As you grow and are able to dedicate more time and resources to your brand and marketing efforts, your secondary audience will announce itself naturally and you’ll be better prepared to expand your brand strategy to include them. 


4) You’re not making an emotional connection

There is a reason you’re in business and it goes beyond needing to pay the bills. There is something driving you to build something. Don’t shy away from this fire. Don’t be afraid to give it a voice. Stand for something and own your purpose. Marketing your business and clarifying your brand identity will be a thousand times easier when you put your values on the table. 

People connect with people, not products. You give your customers something to hold onto and follow when you put yourself out there and state your purpose. Now we don’t all have to be the Patagonia and TOMS of the world, but we can take a page out of their playbooks.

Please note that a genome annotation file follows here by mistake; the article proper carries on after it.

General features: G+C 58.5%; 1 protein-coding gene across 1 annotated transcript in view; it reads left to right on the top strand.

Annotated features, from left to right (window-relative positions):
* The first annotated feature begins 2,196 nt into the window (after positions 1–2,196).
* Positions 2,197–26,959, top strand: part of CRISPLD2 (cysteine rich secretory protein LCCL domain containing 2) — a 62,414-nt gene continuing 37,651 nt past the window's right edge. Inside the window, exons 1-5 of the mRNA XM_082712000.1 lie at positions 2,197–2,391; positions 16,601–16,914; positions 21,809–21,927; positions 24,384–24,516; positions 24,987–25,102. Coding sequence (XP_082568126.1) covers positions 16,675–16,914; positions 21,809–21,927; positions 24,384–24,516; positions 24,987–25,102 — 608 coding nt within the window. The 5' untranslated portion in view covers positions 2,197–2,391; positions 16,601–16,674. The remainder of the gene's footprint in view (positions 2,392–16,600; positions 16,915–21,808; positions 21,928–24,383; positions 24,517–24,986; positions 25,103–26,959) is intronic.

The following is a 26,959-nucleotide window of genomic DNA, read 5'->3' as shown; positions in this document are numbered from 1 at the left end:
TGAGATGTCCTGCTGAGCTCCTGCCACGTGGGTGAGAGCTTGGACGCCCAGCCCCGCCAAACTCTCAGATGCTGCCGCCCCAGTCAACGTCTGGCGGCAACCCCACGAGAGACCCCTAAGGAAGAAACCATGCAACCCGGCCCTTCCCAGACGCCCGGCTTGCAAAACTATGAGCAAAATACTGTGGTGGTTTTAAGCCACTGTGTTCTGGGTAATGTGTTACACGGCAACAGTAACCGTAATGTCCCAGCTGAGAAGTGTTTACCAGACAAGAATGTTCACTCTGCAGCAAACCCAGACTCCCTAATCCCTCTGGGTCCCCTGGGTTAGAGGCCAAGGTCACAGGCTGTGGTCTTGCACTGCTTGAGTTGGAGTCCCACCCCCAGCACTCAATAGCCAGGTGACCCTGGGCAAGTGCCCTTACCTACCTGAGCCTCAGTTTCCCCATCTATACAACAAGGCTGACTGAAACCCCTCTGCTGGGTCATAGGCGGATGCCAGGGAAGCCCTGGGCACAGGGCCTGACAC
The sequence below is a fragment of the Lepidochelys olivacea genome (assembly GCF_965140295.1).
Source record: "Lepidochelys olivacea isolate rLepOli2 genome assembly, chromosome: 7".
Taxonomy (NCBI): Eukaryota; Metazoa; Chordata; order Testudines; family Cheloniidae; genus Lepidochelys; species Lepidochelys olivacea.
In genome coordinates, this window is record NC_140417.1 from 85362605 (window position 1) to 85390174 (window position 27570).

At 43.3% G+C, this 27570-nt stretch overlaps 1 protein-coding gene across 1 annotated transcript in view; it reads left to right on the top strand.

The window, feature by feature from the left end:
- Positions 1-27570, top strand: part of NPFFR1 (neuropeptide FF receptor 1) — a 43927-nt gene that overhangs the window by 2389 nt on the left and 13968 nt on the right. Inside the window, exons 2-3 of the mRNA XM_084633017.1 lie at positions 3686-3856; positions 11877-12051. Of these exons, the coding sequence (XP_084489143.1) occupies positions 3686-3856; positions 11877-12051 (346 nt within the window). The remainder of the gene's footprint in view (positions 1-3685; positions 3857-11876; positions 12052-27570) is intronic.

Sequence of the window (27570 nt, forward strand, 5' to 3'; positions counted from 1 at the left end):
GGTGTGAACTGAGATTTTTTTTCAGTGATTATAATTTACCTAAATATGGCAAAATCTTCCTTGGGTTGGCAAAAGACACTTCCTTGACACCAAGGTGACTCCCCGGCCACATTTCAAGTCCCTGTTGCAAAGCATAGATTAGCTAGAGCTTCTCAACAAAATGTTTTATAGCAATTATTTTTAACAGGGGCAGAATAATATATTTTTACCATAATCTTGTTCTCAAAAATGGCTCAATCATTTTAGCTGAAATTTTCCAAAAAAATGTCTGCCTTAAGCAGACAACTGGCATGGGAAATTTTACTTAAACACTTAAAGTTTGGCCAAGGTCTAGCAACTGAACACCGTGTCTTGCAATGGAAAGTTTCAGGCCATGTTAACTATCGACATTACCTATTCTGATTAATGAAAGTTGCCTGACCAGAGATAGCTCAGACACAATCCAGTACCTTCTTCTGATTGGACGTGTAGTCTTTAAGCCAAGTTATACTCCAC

No one built a following because they made a million dollars in revenue, had the slickest UX, or scored placement in the trendiest stores in town. You build a following by figuring out a solution to a problem and driving home that the emotional benefits of your solution are just too great for someone to pass up. 


5) Your visual brand and your brand vision don’t match

Have you ever seen a tech company unveil a logo in a scripted font? No. Ever wonder why that is?

It’s because they’re trying to convey “bold”, “forward-thinking”, and “modern”. Your logo and brand elements are just as powerful as your copy in telling your brand’s story. When your grand vision doesn’t align with your brand identity it can really confuse potential clients into thinking that you’re a particular kind of business servicing someone else.

You have mere seconds to grab your ideal client. Your visual brand needs to prep them to understand your story and your vibe so your copy can close the sale.